Buckle up for an electrifying take on Shakespeare’s historical play, produced by Lunchbox Theatrical Productions as part of the Shakespeare’s Rose Theatre project in York for this summer. The play documents the Machiavellian scheming, the steady rise to power, and the ultimate defeat and death of Richard, Duke of Gloucester, known to history as King Richard III.
There has never been a time when such a play was not timely. Moreover, the themes of political hypocrisy, lying, corruption, and self-interest at the heart of power have unfortunate relevance to contemporary politics. Shakespeare has much to teach us about the nature and corrupting influence of power, about how political followers abandon their integrity in the hopes of future rewards, and about how even kings suffer from wishful thinking and self-deception. Above all, however, it is a study of the dangers of charismatic personalities in politics, with Richard dazzling his supporters into doing his bidding even when he demands the most reprehensible of acts.
This might give the mistaken impression that the production is po-faced and sombre. Quite the opposite is true. Lindsay Posner’s direction blends an Elizabethan sensibility with contemporary aesthetics, with the costumes, the props, and the use of lighting and music all jolting the play into the modern era. There is a lightness of touch here that is enviable, as each of these elements could easily overstep the mark into gimmickry. This is never the case, and the audience steps into the world of the play very easily, and with a smile. Similarly, the performances are wonderful and reflect a wry sense of humour.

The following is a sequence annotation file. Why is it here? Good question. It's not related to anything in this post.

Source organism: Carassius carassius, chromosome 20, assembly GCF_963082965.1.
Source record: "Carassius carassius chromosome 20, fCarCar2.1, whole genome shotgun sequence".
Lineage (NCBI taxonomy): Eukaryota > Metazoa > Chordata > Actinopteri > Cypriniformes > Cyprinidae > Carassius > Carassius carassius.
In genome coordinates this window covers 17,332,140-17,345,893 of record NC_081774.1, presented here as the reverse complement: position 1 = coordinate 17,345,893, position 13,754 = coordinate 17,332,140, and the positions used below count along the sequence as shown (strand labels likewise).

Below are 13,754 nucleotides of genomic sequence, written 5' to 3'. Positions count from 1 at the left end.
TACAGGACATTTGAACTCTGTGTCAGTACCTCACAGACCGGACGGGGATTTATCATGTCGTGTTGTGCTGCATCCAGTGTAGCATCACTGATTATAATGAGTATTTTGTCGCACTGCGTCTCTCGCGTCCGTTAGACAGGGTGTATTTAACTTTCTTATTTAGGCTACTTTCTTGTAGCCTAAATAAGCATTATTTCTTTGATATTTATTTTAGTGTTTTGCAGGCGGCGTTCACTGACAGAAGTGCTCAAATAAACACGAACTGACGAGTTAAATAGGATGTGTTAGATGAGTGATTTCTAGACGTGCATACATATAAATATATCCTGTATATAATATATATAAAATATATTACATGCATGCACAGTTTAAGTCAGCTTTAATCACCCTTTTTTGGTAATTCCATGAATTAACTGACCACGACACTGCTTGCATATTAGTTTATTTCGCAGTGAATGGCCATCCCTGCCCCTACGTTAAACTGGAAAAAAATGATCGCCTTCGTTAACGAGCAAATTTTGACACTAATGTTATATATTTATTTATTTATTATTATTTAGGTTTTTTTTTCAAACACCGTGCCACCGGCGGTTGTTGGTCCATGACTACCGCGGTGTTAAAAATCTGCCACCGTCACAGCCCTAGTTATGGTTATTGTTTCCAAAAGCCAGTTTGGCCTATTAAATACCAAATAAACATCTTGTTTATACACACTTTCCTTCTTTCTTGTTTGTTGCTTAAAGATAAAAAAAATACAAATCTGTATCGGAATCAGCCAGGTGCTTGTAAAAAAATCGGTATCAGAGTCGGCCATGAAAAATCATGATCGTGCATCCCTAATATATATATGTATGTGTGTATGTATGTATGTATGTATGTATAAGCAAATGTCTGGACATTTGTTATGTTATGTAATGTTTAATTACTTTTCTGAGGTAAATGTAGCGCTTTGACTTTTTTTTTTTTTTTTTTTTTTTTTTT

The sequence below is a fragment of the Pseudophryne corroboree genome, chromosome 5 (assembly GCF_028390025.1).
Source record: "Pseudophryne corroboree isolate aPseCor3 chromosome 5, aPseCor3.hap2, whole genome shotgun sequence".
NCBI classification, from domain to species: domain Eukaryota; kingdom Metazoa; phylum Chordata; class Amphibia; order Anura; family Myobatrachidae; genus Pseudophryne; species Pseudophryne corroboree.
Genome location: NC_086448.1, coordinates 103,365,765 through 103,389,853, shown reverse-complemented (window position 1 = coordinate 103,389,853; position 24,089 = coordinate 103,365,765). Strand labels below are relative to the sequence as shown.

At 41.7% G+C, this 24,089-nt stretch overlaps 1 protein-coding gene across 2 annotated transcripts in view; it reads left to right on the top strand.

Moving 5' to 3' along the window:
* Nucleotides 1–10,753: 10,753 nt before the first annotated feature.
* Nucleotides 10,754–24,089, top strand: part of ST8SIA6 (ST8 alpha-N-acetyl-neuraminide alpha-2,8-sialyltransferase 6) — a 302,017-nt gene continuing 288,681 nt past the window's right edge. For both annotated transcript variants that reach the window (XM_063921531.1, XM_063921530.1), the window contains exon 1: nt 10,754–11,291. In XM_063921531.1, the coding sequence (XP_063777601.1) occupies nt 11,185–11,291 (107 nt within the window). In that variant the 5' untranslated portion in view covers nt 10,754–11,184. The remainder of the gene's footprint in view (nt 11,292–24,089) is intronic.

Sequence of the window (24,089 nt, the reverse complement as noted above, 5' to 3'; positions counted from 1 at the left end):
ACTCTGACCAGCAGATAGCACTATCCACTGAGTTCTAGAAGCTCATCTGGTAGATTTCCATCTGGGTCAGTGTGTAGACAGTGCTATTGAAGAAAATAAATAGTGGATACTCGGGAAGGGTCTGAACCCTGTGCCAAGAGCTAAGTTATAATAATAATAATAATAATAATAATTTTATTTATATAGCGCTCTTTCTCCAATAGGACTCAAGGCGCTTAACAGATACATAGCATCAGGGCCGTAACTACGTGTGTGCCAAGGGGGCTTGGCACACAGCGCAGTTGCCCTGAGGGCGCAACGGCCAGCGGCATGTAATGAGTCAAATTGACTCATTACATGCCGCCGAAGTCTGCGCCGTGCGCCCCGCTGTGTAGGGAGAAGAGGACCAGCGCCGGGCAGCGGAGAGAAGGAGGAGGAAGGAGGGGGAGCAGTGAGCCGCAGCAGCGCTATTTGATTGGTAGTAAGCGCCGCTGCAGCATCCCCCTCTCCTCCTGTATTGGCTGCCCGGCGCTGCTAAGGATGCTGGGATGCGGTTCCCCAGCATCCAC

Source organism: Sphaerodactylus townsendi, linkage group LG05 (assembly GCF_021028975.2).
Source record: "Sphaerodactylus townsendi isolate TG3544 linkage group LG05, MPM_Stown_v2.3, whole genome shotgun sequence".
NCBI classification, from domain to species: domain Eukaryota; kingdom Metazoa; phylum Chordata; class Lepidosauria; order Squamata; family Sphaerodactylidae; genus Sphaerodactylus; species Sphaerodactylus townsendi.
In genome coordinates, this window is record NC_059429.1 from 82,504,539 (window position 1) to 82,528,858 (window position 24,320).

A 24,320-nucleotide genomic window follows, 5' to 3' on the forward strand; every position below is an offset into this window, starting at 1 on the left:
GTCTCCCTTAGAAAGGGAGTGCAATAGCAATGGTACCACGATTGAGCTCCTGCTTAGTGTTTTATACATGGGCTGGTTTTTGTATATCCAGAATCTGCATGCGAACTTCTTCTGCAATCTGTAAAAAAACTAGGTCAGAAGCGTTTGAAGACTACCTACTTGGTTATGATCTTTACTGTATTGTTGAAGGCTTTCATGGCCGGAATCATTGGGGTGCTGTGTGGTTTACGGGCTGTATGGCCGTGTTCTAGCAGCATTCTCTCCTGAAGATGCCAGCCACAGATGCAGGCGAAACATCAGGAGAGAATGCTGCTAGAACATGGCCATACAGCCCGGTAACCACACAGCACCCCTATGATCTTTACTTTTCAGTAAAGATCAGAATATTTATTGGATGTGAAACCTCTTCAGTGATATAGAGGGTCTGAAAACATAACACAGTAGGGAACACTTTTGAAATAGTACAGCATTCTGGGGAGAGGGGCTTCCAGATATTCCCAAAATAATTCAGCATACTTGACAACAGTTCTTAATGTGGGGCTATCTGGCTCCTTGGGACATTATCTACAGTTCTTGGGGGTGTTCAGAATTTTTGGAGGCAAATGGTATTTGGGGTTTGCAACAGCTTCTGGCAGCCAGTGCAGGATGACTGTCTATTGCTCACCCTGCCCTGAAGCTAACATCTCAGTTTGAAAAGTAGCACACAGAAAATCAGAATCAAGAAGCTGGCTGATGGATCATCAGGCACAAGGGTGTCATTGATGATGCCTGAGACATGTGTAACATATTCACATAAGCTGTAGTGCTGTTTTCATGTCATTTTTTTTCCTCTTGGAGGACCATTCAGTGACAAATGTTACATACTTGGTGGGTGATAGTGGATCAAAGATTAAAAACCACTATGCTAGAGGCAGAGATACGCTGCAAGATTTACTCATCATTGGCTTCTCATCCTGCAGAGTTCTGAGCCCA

Dyfan Dwyfor’s Richard is a magnetic stage presence who immediately gets the audience on his side, even when he is confiding how he plans to have his enemies imprisoned and killed; Richard’s declining mental state is brilliantly captured in his physicality, and Dwyfor’s spontaneity on stage adds to Richard’s engaging funny charisma. In addition, an interesting theme developed in this production is the role of female characters as casualties of the political intrigues of the royal court, and the female members of the cast do much to bring this tragic sense of anger, grief, and marginalisation to the dialogue.
The principal issue with the production is that there is simply too much of it. It is one of Shakespeare’s longest plays, and at a performance time of over three hours is the longest of plays produced by Shakespeare’s Rose Theatre. And while Shakespeare may be the God of theatre, he is not unassailable in this regard (as someone once said, brevity is the soul of wit). And while it might be heretical to say so, some scenes do drag as the characters reiterate the same point over and over again. An abridged version of the play would therefore have been welcome. However, the performers do an excellent job of maintaining their energy and keeping the audience engaged well into the second act. There is more than enough in this production to captivate a casual audience with superlative direction and electrifying performances. It is well worth everyone’s time.
Reviewer: Amanda Hodgson
Reviewed: 9th July 2018
North West End Rating: ★★★★★